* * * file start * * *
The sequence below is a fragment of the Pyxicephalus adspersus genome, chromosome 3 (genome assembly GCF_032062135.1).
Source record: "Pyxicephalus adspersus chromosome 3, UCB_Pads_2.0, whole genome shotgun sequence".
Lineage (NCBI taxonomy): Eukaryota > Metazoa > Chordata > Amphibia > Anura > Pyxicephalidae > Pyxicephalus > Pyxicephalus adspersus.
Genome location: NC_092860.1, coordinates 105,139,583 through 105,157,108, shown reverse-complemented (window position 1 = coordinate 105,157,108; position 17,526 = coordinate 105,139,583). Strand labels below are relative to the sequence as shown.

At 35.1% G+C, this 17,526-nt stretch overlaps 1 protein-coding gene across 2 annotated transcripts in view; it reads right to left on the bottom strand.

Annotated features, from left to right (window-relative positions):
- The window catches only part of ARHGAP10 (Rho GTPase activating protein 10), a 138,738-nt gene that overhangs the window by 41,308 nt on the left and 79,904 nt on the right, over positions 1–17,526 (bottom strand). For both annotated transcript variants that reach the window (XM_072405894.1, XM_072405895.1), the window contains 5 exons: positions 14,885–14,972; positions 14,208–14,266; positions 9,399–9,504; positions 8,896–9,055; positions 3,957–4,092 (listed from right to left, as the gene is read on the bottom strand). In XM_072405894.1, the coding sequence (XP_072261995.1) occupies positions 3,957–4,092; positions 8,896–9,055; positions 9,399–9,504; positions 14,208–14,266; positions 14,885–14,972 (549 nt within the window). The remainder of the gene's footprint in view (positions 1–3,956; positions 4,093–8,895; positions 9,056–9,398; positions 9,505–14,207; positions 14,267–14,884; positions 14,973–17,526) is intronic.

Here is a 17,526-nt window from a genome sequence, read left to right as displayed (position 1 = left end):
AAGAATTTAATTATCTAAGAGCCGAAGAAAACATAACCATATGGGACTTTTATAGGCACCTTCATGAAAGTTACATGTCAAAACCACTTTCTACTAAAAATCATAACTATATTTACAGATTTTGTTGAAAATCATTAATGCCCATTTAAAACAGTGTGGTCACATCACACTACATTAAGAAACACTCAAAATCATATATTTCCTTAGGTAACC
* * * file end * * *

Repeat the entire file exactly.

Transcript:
The sequence below is a fragment of the Pyxicephalus adspersus genome, chromosome 3 (genome assembly GCF_032062135.1).
Source record: "Pyxicephalus adspersus chromosome 3, UCB_Pads_2.0, whole genome shotgun sequence".
Lineage (NCBI taxonomy): Eukaryota > Metazoa > Chordata > Amphibia > Anura > Pyxicephalidae > Pyxicephalus > Pyxicephalus adspersus.
Genome location: NC_092860.1, coordinates 105,139,583 through 105,157,108, shown reverse-complemented (window position 1 = coordinate 105,157,108; position 17,526 = coordinate 105,139,583). Strand labels below are relative to the sequence as shown.

At 35.1% G+C, this 17,526-nt stretch overlaps 1 protein-coding gene across 2 annotated transcripts in view; it reads right to left on the bottom strand.

Annotated features, from left to right (window-relative positions):
- The window catches only part of ARHGAP10 (Rho GTPase activating protein 10), a 138,738-nt gene that overhangs the window by 41,308 nt on the left and 79,904 nt on the right, over positions 1–17,526 (bottom strand). For both annotated transcript variants that reach the window (XM_072405894.1, XM_072405895.1), the window contains 5 exons: positions 14,885–14,972; positions 14,208–14,266; positions 9,399–9,504; positions 8,896–9,055; positions 3,957–4,092 (listed from right to left, as the gene is read on the bottom strand). In XM_072405894.1, the coding sequence (XP_072261995.1) occupies positions 3,957–4,092; positions 8,896–9,055; positions 9,399–9,504; positions 14,208–14,266; positions 14,885–14,972 (549 nt within the window). The remainder of the gene's footprint in view (positions 1–3,956; positions 4,093–8,895; positions 9,056–9,398; positions 9,505–14,207; positions 14,267–14,884; positions 14,973–17,526) is intronic.

Here is a 17,526-nt window from a genome sequence, read left to right as displayed (position 1 = left end):
AAGAATTTAATTATCTAAGAGCCGAAGAAAACATAACCATATGGGACTTTTATAGGCACCTTCATGAAAGTTACATGTCAAAACCACTTTCTACTAAAAATCATAACTATATTTACAGATTTTGTTGAAAATCATTAATGCCCATTTAAAACAGTGTGGTCACATCACACTACATTAAGAAACACTCAAAATCATATATTTCCTTAGGTAACC